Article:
The gory flicks in the “Saw” horror franchise are known for their blood and guts.
But also for their blood drives.
The Lionsgate studio has organized drives to coincide with the release of “Saw” films since 2004.
They’ve collected 120,000 pints of blood in the process.
On October 27, an eighth “Saw” film called “Jigsaw” (or “Saw VIII”) will be released. Another blood drive will be under way.
This time, however, the online ad campaign for “Jigsaw” features eight latex-laden LGBTQ social media stars dressed as nurses with the slogan “All Types Welcome.”
It’s not just a pun about blood types, but a reference to people who’ve been banned from donating blood by the U.S. Food and Drug Administration (FDA).
Men are banned from giving blood if they’ve had sex with another man at any time in the previous 12 months.
In fact, earlier this week, former NSYNC singer Lance Bass expressed his frustration about the ban in reference to the mass shooting in Las Vegas.
“How is it STILL illegal for gays to donate blood?? I want to donate and I’m not allowed,” he tweeted.
What prompted the FDA rules
The blood ban dates back to the early 1980s, when the medical establishment first became aware of HIV, according to the HIV-education organization Avert.
Early into the HIV and AIDS crisis, doctors were concerned about how the virus was spreading in communities of the “4 Hs” — homosexuals, heroin users (intravenous drug users), hemophiliacs, and people of Haitian descent, said Eric Sawyer, vice president of policy at Gay Men’s Health Crisis, a nonprofit in New York and the country’s oldest AIDS awareness organization.
Scientists eventually discovered the virus could be transmitted through bodily fluids such as blood, breast milk, and semen.
In 1985, the FDA began recommending that blood donation sites refuse to accept blood from any man who, since 1977, had had sex with another man.
It took time for the medical community to learn how HIV operates, as well as to discover “there are antibodies to HIV infection which you can detect in blood screening which lets you know somebody is [HIV-]positive,” Sawyer explained.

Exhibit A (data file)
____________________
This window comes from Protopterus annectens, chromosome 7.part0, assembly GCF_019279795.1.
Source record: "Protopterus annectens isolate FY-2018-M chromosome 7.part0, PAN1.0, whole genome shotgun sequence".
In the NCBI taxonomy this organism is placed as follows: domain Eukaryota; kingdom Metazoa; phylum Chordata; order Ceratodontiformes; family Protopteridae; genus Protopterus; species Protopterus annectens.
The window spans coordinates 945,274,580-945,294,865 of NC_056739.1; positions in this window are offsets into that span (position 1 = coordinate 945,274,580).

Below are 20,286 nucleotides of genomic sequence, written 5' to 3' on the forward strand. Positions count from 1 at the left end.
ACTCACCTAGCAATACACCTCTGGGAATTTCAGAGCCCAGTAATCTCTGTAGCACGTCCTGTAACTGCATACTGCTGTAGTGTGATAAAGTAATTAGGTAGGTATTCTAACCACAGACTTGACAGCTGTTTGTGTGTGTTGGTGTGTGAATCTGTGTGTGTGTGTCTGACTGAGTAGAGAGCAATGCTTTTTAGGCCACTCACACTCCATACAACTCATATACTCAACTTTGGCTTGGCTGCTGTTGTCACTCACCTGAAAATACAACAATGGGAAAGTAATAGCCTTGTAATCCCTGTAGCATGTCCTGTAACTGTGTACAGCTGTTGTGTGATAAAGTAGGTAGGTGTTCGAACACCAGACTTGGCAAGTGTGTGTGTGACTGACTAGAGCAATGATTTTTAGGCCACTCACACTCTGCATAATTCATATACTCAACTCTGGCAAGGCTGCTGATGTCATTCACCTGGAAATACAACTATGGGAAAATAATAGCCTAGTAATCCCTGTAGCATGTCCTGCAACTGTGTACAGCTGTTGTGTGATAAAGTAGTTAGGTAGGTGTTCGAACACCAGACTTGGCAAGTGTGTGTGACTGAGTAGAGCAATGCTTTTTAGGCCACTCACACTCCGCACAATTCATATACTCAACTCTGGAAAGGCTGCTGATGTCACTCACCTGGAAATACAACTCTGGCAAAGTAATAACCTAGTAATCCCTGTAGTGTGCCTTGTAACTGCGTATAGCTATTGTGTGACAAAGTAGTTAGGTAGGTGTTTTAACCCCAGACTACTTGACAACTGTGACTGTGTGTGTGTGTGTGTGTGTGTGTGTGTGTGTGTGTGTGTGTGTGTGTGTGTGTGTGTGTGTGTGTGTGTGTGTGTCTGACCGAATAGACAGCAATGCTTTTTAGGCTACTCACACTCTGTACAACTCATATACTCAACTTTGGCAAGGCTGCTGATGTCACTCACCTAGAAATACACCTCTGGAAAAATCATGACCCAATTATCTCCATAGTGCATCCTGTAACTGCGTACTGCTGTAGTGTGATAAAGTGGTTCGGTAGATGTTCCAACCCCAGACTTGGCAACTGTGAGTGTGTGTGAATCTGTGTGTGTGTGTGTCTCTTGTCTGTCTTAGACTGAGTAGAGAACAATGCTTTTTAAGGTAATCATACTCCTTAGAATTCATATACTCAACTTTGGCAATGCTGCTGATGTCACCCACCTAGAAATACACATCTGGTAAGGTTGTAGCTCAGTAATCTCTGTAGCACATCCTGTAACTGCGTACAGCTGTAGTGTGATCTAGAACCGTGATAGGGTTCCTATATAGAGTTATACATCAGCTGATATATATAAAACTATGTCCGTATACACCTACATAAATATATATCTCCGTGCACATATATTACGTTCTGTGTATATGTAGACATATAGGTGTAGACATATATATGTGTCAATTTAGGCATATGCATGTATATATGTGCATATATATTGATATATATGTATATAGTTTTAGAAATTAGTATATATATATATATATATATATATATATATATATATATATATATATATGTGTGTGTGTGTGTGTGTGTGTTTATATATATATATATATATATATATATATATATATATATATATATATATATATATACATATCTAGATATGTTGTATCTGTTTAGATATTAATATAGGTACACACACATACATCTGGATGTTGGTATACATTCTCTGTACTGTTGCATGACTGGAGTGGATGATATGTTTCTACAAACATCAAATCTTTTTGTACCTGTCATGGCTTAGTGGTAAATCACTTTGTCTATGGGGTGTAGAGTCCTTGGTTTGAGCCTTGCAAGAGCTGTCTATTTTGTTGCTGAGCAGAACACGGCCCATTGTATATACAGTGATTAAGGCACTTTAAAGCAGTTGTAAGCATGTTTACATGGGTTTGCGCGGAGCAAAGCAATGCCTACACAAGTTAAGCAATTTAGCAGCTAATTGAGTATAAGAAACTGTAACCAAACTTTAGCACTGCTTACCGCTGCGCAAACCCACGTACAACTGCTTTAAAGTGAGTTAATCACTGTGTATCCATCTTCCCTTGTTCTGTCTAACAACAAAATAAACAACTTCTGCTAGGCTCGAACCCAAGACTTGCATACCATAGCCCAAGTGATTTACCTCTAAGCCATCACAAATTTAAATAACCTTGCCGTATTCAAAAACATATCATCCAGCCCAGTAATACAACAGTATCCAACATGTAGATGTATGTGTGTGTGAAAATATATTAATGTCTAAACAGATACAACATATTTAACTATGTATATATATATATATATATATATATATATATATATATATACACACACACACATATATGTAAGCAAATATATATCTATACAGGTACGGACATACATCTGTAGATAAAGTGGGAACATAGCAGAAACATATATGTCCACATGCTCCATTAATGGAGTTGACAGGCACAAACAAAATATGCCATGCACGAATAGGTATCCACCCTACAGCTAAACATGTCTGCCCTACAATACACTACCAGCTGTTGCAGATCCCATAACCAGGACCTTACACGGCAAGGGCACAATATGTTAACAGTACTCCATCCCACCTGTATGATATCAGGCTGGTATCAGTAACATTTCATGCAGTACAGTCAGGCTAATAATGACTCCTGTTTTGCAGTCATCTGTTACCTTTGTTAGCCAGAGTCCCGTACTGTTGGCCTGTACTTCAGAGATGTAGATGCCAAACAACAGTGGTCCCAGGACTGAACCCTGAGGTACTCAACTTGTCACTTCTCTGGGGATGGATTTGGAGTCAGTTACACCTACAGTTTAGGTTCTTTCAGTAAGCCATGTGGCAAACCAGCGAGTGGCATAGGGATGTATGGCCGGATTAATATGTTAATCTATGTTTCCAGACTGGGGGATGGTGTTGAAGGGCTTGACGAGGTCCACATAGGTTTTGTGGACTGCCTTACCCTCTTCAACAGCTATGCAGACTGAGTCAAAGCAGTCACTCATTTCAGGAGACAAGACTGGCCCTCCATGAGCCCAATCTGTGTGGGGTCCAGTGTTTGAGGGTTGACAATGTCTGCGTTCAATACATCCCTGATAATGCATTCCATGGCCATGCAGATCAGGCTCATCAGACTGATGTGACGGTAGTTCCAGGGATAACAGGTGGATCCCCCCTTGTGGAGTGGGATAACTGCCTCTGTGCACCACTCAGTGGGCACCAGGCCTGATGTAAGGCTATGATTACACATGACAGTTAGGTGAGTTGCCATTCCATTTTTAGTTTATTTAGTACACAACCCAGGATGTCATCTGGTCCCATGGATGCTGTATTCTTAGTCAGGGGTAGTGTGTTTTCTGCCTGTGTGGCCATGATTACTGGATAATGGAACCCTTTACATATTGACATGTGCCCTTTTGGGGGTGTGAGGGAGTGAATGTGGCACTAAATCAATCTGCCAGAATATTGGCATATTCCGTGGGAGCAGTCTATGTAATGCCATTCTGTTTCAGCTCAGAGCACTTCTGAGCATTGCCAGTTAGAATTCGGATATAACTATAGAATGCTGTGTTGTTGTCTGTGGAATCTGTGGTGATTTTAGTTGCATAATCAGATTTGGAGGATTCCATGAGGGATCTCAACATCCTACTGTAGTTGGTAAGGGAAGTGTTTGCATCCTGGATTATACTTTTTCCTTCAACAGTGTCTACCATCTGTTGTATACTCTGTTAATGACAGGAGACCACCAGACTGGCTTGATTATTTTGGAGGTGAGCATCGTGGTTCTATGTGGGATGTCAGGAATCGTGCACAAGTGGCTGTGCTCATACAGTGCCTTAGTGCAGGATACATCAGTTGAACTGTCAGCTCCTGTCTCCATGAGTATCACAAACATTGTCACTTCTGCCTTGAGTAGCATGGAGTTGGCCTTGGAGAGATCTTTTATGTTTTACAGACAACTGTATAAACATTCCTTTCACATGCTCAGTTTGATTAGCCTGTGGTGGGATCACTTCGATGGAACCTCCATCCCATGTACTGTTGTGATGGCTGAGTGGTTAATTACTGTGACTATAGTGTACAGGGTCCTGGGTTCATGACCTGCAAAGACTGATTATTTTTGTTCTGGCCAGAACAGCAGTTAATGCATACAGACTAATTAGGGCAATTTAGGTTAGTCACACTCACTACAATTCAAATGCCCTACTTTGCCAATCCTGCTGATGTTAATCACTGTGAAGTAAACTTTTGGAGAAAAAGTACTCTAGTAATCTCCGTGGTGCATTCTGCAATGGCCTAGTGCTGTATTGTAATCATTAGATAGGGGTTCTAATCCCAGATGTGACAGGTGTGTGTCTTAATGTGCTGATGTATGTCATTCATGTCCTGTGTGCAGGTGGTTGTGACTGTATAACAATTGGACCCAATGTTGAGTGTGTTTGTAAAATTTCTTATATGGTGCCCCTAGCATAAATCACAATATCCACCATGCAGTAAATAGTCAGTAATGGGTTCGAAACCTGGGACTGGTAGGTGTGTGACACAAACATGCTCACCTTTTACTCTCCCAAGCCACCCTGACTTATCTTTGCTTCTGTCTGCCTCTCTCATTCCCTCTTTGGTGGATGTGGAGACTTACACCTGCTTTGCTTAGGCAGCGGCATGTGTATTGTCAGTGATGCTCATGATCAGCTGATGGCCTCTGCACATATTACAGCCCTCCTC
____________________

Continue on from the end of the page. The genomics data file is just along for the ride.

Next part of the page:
Despite the present ability to test all blood donations for HIV and other viruses, men who have sex with men are still singled out in donations.
“The only thing that was codified into law that has stuck has been the ban against gay men giving blood,” he said.
After decades of protest by gay, bisexual, and transgender men and their allies over what’s called the “blood equality” issue, the FDA changed its policy in 2015.
The lifetime ban became a ban on donations from any man who had sex with a man in the past 12 months.
The Red Cross connection
Jodi Sheedy, a spokesperson for the American Red Cross, told Healthline the organization and its blood drives aren’t involved in the campaign associated with “Jigsaw.”
It’s been affiliated with previous “Saw” films, however.
On its website, the American Red Cross — which collects about 40 percent of the nation’s blood supply — says the one-year deferral for men who have sex with men “aligns... with those for other activities that may pose a similar risk of transfusion-transmissible infections.”
For example, potential donors through the Red Cross must also wait 12 months if they’ve gotten a body piercing with a reusable gun or any other reusable instrument.
Same, too, for anyone who’s gotten a tattoo in a state that doesn’t regulate tattoo parlors.
Additionally, people who’ve been treated for sexually transmitted diseases also have to defer donations. A person has to wait 12 months after treatment for syphilis or gonorrhea to donate blood.
The FDA’s regulations still stigmatize men who have sex with men, activists say.
“This particular ban has absolutely no medical or scientific justification any longer,” said Sawyer. “Basically, it comes down to an issue of science and human rights.”
Groups like GMHC point out that men who have sex with women can contract HIV from them as well, as can women who have sex with women.
Yet the FDA’s regulations exclude men who have sex with other men, regardless of whether they practice safe sex.
Blood is screened before being distributed to those who need it.
The Red Cross website states, “All donated blood is tested for HIV, hepatitis B and C, syphilis and other infectious diseases before it can be released to hospitals.”
‘It’s a good message’
The online campaign for “Jigsaw” was created by Tim Palen, Lionsgate’s chief brand officer.
It includes drag queen Amanda Lepore, personal trainer Dan Rockwell, and burlesque performer Mosh.
Two dozen cities around the country will hold mobile blood drives. People who donate will receive a free ticket to see “Jigsaw” when it debuts.
Cities, dates, and hours for donations can be found on the Jigsaw Blood Drive website.
In an email, a Lionsgate representative declined to provide more information about the blood drives or the ad campaign.
Michael Musto, a former Village Voice columnist and an icon in the New York City gay community, approves of the “Jigsaw” campaign.
“I love the fact that a movie’s campaign is using social activism to promote itself,” Musto told Healthline. “In these days of protest and everyone having a voice, it’s a good message, and should pave the way for more films to make a statement with their campaigns.”
Sawyer is also appreciative of the statement being made by the movie’s online ads.
“That they’re choosing to use this ad campaign to draw attention to the blood ban, I think is terrific,” he said. “I really applaud any organization or any product that attempts to raise social consciousness and promote social change in its commercial advertising of its product.”